A Baseball Ticket Surprise

Today I drove to Lancaster.

Single game tickets for the Lancaster Barnstormers, the team in the independent Atlantic League, went on sale today, only at the team’s box office. While I’ve seen Lancaster play in York, including the very first time I attended a York Revolution game, I have never gone to a game at Lancaster’s Clipper Magazine Stadium, despite Lancaster being half an hour away and receiving the Barnstormers’ email newsletter for years. But when I received an email last month that undated ticket vouchers were on sale for St. Patrick’s Day for seven dollars and change each, I went ahead and bought two, figuring that I’d work out the details later.

As I worked out the dates this week for my 10-ticket Harrisburg Senators plan, plus my 2020 tickets that rolled over — it looks like I can attend Opening Day this year, which will be a new thing for me — when the Barnstormers emailed this week to say that single game tickets could be bought and vouchers could be exchanged today in person it was all fresh in the mind and I worked out some potential dates. If it were a nice day for a drive, I thought, I’d pop across the Susquehanna and get it done.

Any date with York was right out; I don’t need to cross the Susquehanna to see the Revolution. There are three new teams in the Atlantic League this year, two of them due to Rob Manfred’s wholesale remaking of the minor leagues starting this year, so I wanted to prioritize those. Then I prioritized weeks when the Senators were out of town, as I wouldn’t be attending games in Harrisburg those weeks. In short order, I had a half-dozen possible dates, some weekends, some midweek, and then I matched those against the work production schedules and eliminated more.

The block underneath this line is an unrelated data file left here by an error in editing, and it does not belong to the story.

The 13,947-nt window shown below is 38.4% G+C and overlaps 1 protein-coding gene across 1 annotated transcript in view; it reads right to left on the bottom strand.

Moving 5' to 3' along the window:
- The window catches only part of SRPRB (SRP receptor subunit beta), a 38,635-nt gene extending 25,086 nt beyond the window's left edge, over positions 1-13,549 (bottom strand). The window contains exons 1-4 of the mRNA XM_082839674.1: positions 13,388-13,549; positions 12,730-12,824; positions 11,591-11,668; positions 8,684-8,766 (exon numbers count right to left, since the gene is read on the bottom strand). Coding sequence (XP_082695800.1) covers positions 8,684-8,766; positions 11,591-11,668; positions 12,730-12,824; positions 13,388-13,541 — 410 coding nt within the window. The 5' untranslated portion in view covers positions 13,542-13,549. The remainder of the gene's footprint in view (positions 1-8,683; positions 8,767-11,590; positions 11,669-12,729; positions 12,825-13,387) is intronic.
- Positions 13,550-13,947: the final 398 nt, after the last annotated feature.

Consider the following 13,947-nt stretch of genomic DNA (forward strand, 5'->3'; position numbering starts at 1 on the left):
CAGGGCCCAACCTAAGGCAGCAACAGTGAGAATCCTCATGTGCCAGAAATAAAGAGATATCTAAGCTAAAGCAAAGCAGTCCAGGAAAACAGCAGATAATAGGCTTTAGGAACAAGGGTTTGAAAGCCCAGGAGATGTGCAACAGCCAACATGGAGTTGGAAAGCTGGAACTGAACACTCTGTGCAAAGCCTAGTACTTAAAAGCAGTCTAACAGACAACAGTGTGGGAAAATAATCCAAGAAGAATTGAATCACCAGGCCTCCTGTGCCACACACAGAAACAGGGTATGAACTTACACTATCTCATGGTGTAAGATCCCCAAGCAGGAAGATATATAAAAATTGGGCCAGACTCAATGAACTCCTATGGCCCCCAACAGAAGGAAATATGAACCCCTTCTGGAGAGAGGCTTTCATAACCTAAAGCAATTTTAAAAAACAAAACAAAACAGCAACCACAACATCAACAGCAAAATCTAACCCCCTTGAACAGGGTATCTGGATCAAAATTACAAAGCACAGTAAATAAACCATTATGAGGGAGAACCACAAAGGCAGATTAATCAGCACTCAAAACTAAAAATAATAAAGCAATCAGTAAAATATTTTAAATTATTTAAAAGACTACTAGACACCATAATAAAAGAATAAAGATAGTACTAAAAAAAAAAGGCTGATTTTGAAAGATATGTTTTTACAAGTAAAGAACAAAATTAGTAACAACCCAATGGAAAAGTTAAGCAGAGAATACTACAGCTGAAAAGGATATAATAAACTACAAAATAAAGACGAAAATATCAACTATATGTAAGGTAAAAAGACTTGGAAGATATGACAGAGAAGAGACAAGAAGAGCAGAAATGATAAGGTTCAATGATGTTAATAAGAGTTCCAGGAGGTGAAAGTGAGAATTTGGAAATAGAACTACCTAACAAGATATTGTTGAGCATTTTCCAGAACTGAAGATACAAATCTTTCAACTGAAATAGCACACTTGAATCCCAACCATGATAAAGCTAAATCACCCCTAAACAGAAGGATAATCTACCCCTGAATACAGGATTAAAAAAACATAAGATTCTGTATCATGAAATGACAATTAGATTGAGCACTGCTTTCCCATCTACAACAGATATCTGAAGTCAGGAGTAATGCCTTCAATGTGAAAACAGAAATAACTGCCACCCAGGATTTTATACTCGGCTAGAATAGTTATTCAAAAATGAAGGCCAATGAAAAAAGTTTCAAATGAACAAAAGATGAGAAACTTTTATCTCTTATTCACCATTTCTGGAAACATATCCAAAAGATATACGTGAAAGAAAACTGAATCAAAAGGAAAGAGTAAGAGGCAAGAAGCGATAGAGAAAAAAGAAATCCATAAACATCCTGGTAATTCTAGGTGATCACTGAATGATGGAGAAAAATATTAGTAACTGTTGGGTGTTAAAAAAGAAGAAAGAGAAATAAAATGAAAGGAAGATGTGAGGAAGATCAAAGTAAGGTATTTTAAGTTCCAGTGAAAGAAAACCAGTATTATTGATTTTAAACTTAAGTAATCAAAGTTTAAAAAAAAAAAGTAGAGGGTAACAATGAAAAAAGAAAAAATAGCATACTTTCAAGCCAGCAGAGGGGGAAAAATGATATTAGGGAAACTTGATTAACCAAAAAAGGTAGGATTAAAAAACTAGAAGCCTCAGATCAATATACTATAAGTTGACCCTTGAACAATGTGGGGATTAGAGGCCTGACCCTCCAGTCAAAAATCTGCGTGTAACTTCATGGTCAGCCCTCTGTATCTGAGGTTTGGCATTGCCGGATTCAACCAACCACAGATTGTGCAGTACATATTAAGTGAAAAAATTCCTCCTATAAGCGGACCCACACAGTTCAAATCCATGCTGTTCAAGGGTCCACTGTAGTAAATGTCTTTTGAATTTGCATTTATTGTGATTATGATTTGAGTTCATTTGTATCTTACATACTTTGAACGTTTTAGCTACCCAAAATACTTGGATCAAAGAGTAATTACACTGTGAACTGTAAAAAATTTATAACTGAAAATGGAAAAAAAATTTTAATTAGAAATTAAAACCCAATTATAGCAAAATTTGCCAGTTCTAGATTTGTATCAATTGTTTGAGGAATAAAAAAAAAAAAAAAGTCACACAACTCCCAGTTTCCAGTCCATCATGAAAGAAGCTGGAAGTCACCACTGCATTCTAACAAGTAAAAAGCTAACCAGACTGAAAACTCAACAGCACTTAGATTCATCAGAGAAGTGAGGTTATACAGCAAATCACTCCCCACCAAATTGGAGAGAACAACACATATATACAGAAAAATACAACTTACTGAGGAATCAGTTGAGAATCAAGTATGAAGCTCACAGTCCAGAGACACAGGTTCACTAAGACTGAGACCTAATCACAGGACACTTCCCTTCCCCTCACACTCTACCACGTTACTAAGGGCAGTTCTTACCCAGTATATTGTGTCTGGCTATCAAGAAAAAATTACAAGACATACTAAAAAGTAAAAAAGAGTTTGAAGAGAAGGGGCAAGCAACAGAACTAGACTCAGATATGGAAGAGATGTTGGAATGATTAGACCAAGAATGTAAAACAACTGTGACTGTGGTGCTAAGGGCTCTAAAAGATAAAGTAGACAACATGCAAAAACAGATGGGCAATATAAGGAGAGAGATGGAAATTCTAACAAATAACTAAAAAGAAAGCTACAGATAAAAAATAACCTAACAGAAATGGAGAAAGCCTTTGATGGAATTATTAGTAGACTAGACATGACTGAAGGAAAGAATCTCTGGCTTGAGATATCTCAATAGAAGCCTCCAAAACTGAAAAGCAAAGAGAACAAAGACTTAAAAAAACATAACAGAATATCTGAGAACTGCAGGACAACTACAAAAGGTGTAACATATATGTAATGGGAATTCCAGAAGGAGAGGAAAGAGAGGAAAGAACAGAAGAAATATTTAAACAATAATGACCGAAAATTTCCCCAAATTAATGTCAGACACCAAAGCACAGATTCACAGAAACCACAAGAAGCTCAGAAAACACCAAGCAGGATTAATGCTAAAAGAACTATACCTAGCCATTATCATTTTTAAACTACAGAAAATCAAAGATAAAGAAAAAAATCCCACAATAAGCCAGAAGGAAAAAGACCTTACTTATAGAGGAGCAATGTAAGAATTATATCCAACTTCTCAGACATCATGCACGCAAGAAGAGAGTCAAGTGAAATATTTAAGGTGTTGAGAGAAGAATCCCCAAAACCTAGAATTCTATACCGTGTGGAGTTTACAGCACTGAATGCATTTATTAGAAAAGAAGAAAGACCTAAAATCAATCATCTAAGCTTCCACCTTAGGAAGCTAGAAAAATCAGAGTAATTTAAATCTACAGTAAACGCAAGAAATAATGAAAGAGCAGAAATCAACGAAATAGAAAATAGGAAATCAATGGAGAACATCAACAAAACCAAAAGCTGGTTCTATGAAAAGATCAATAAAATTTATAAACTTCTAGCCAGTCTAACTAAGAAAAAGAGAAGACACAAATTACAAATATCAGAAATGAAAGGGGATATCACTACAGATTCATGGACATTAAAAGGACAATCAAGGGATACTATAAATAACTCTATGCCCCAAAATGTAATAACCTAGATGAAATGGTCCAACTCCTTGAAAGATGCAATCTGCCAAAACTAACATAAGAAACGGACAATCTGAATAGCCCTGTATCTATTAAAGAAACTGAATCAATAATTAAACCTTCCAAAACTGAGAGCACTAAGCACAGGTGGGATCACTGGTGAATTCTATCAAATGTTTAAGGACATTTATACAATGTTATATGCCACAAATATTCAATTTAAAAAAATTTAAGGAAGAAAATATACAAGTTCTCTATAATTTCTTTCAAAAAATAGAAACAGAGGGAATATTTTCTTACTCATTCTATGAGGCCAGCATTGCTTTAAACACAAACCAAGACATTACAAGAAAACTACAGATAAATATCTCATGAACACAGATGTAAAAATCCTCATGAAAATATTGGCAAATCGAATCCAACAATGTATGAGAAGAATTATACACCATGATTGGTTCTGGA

It was a nice spring day for a drive, so after Weekend Edition Saturday I made my final decisions, took a look at a seat map to get a rough idea of where I’d like to sit, and wrote down the order information for the two vouchers I’d bought for St. Patrick’s Day.

Entrance to Lancaster's Clipper Magazine Stadium
Clipper Magazine Stadium

I’ve driven past Lancaster’s Clipper Magazine Stadium, but, as I said up top, I’ve never been there. Getting there was a little bit of a chore — just because I’ve driven past it going to downtown Lancaster doesn’t mean I remembered how to get there — and the navigation from Google Maps was maddening. It also doesn’t help that Lancaster, especially on Route 30 in the vicinities of Harrisburg Pike, Oregon Pike, Fruitville Pike, and Lititz Pike, is not the easiest of places to navigate. I thought it was bad enough twenty years ago when I lived in Chester County and went to Lancaster routinely. It has not gotten better.

Cylo, the mascot of the Lancaster Barnstormers.
Cylo, the Barnstormers’ mascot

On June 26th, I’m going to see Lancaster take on the (Charleston) West Virginia Power. On August 24th, I’ll see Lancaster play the Lexington (Kentucky) Legends. Formerly of the now-defunct (read: murdered by Rob Manfred) South Atlantic League, the Power and the Legends reorganized as independent teams and joined the Atlantic League this season, which stretches from North Carolina to Long Island.